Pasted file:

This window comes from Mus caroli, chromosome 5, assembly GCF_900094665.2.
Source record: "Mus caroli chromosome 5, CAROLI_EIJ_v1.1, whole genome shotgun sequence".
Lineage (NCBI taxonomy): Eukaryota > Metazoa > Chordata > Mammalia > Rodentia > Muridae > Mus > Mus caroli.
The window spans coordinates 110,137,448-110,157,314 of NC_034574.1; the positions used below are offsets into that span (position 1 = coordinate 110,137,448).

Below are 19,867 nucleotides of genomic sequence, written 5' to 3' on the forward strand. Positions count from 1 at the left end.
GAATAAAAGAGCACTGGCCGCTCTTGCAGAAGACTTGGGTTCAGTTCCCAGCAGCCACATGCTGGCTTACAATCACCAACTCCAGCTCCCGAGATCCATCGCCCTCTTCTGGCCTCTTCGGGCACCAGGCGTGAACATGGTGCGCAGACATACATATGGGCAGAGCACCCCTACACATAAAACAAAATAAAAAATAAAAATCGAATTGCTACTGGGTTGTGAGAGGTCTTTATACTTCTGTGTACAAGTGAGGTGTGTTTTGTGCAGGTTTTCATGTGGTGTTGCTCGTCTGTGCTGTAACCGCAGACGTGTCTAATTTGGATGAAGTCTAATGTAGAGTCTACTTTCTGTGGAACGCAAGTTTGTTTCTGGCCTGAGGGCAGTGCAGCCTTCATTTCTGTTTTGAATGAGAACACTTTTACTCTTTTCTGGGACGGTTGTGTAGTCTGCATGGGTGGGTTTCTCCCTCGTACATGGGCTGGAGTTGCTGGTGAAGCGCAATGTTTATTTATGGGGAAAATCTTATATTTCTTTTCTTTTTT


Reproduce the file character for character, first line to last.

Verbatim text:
This window comes from Mus caroli, chromosome 5, assembly GCF_900094665.2.
Source record: "Mus caroli chromosome 5, CAROLI_EIJ_v1.1, whole genome shotgun sequence".
Lineage (NCBI taxonomy): Eukaryota > Metazoa > Chordata > Mammalia > Rodentia > Muridae > Mus > Mus caroli.
The window spans coordinates 110,137,448-110,157,314 of NC_034574.1; the positions used below are offsets into that span (position 1 = coordinate 110,137,448).

Below are 19,867 nucleotides of genomic sequence, written 5' to 3' on the forward strand. Positions count from 1 at the left end.
GAATAAAAGAGCACTGGCCGCTCTTGCAGAAGACTTGGGTTCAGTTCCCAGCAGCCACATGCTGGCTTACAATCACCAACTCCAGCTCCCGAGATCCATCGCCCTCTTCTGGCCTCTTCGGGCACCAGGCGTGAACATGGTGCGCAGACATACATATGGGCAGAGCACCCCTACACATAAAACAAAATAAAAAATAAAAATCGAATTGCTACTGGGTTGTGAGAGGTCTTTATACTTCTGTGTACAAGTGAGGTGTGTTTTGTGCAGGTTTTCATGTGGTGTTGCTCGTCTGTGCTGTAACCGCAGACGTGTCTAATTTGGATGAAGTCTAATGTAGAGTCTACTTTCTGTGGAACGCAAGTTTGTTTCTGGCCTGAGGGCAGTGCAGCCTTCATTTCTGTTTTGAATGAGAACACTTTTACTCTTTTCTGGGACGGTTGTGTAGTCTGCATGGGTGGGTTTCTCCCTCGTACATGGGCTGGAGTTGCTGGTGAAGCGCAATGTTTATTTATGGGGAAAATCTTATATTTCTTTTCTTTTTT